Biden economic advisor unveils ‘key principles’ for tax policy plan ahead of expiring Trump tax cuts

Personal finance

Director of the National Economic Council Lael Brainard speaks at the White House in Washington, D.C., on January 11, 2024.
Drew Angerer | Getty Images

President Joe Biden‘s top economic advisor on Thursday unveiled plans to address trillions in expiring tax breaks enacted by former President Donald Trump.

After 2025, several provisions from the Tax Cuts and Jobs Act, or TCJA, of 2017 will expire without action from Congress, which could increase taxes for more than 60% of filers, according to the Tax Foundation.

Some expiring individual provisions include lower federal income tax brackets, a higher standard deduction, a more generous child tax credit and doubled estate and gift tax exemption, among others.

“President Biden plans to extend tax cuts for hardworking Americans by making sure the wealthiest and big corporations pay their fair share,” White House national economic advisor Lael Brainard told reporters Wednesday evening during a press call.

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Biden will follow “key principles” to support middle-class and working families as the 2025 tax cliff approaches, Brainard said.

While expiring TCJA provisions could affect all Americans, she reaffirmed Biden’s pledge to only extend tax breaks for those making less than $400,000. By comparison, former President Donald Trump has said he plans to extend all expiring TCJA provisions.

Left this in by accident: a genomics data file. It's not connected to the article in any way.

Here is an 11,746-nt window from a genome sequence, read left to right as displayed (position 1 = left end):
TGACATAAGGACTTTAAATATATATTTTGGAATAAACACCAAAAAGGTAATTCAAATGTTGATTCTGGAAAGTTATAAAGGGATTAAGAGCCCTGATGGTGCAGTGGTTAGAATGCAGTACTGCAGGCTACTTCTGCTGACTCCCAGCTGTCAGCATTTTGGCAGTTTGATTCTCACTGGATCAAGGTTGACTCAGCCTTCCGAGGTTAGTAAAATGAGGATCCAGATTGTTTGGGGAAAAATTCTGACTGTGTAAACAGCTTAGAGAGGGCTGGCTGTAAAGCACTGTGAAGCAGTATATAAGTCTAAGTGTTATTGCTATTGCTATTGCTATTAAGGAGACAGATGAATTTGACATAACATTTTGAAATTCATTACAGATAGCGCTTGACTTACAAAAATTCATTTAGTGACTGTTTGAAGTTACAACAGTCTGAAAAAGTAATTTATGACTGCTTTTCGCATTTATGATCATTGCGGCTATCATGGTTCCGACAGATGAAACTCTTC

Aiming to raise revenue for his “commitment to seniors and fiscal responsibility,” Biden would allow TCJA provisions to expire for those making more than $400,000, Brainard said.

Fully extending TCJA provisions could add an estimated $4.6 trillion to the deficit over the next decade, according to the Congressional Budget Office.

Trump hasn’t released specific plans on how to fund expiring TCJA provisions, but has voiced support for tariffs, which are taxes levied on imported goods from another country.

In a statement, Trump campaign National Press Secretary Karoline Leavitt said Trump was proud to have passed the TCJA and if reelected would “advocate for more tax cuts for all Americans.”

While the TCJA permanently reduced the top federal corporate tax rate from 35% to 21%, Biden aims to raise corporate taxes and implement a global minimum tax, according to Brainard.

The plan also called for sustained IRS funding, which has been targeted by Republicans since Congress approved $80 billion in funding via the Inflation Reduction Act.

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